Jane Doe No. 1, who fled Syria for fear of her life, lives in Wayne County, Michigan, and has filed for permanent residency in the United States. John Doe No. 2, a Somali Muslim whose home state isn’t identified, holds a student visa. And John Doe No. 6 of Albany County, New York, is a Muslim American who has filed a petition for his pregnant wife—a Muslim woman from Sudan.
If they leave the country, they will not be able to re-enter under President Donald Trump’s controversial anti-refugee executive order. Because of their countries of origin, they also will not be allowed to pursue a path to citizenship.
These are among the 27 faces of a lawsuit filed Monday in U.S. District Court in Virginia by the Council on American-Islamic Relations (CAIR), the nation’s largest Muslim civil rights and advocacy organization, challenging the constitutionality of Trump’s recent “Muslim ban” executive order.
Plaintiffs say the order is unconstitutional because its purpose and underlying motive is to ban Muslim people from Muslim-majority countries from entering the United States.
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“The Muslim community is a little bit anxious about recent developments,” said CAIR Executive Director Nihad Awad in a press conference, referring to the Quebec City mosque shooting on Sunday and a fire at the Victoria Islamic Center in Texas, among other events. “Our committee is not alone to be concerned about [Trump’s] harmful rhetoric and now his dangerous policies. Millions of Americans are very, very concerned about the direction in which he is taking our country. Millions of people who love America—individuals and countries are concerned and worried [about] what this president is doing.”
The lawsuit’s lead plaintiff is Linda Sarsour, a social justice advocate, Palestinian activist, co-chair of the Women’s March on Washington, and executive director of the Arab American Association of New York.
While other lawsuits have been brought challenging Trump’s order, this one stands out for highlighting the varied faces that make up this nation of immigrants and describing how the ban directly affects them.
“We have medical students who are here, who are actually serving the American people. We have religious leaders who are here on R1 visas, who, if [they] travel back to their country, would not be able to come back. I mean, these are—we have American citizens who have wives who are also trying to get visas to come into the United States. We’re separating families,” Sarsour said in an interview with Democracy Now!. “The stories that we are defending in this lawsuit are a lot more important than my name, but being able to put a public face as an American Muslim on this lawsuit [is significant], because we will not allow Donald Trump to get away with this.”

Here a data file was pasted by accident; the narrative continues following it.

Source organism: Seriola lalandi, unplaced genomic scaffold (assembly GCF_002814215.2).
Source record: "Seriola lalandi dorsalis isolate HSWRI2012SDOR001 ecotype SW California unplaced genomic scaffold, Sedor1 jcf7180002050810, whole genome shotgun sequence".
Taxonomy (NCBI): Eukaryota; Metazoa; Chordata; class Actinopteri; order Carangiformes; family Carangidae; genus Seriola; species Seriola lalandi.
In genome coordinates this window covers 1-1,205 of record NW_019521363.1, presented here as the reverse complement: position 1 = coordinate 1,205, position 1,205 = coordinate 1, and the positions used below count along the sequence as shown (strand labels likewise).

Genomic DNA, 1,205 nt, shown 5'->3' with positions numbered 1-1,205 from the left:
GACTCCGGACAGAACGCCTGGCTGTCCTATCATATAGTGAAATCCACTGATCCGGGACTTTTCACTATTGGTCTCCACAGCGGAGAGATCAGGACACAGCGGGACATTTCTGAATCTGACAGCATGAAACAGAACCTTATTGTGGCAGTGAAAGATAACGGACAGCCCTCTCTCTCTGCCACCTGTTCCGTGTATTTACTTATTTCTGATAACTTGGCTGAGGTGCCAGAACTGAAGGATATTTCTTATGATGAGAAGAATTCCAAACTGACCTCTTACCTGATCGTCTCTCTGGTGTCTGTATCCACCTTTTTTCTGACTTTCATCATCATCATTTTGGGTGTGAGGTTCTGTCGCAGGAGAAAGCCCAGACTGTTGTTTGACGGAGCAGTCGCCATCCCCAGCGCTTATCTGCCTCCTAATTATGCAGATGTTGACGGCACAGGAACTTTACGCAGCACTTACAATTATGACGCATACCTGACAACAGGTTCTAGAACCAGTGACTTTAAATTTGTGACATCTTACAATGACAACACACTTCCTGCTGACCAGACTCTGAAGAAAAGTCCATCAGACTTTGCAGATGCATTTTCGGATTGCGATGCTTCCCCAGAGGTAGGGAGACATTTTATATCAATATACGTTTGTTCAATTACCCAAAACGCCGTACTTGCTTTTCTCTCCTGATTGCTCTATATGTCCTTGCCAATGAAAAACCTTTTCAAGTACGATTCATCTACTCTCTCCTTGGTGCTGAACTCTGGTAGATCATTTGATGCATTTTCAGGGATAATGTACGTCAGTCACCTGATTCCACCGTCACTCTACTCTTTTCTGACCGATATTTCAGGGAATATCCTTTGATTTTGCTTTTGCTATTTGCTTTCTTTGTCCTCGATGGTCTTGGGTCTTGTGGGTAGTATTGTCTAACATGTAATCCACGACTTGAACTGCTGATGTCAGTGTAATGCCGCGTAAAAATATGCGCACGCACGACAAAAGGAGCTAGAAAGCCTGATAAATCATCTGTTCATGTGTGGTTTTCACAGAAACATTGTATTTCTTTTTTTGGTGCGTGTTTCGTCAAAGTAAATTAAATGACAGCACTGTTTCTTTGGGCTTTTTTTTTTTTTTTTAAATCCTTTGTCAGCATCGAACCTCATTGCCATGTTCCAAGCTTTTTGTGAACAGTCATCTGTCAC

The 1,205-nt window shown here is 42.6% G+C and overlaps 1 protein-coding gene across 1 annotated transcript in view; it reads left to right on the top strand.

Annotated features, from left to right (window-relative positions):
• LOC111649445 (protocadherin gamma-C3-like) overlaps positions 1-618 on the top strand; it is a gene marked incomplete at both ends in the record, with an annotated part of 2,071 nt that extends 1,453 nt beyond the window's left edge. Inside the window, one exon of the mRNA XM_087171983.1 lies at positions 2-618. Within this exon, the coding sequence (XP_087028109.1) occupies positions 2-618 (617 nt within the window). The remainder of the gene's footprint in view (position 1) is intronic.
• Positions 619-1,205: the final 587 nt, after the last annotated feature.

The filing states that the underlying intention of Trump’s order is to ban Muslims from Iraq, Iran, Libya, Somalia, Sudan, Syria and Yemen, and secondly, “to initiate the mass expulsion of immigrant and non-immigrant Muslims lawfully residing in the United States … based solely on their religious beliefs.”
Many lawful residents, including some of the plaintiffs, will be forced to return to their home countries where they may face persecution, torture, and even execution as a result of Trump’s order.
The order meets Trump’s campaign promise to implement “a total and complete shutdown of Muslims entering the United States until our country’s representatives can figure out what is going on,” according to the lawsuit.
And it sends an official message that the federal government disfavors Islam and prefers all other religions, says the lawsuit.
“While the Muslim Exclusion Order does not apply to all Muslims, the policy only applies to Muslims,” the suit states. “And the absence of the words Islam or Muslim does nothing to obscure it.”
Awad—a refugee and a prominent civil rights activist who lives in Washington, D.C.—reminded people attending the press conference that the United States was “built on the shoulders” of African Americans who were forcibly brought here, and founded by immigrants who came to the nation’s shores seeking the freedom of religion and freedom of expression they did not have in their home countries.
Trump’s orders, he said, are destroying their dream and undermine “our national security, our values, and our standing in the world.”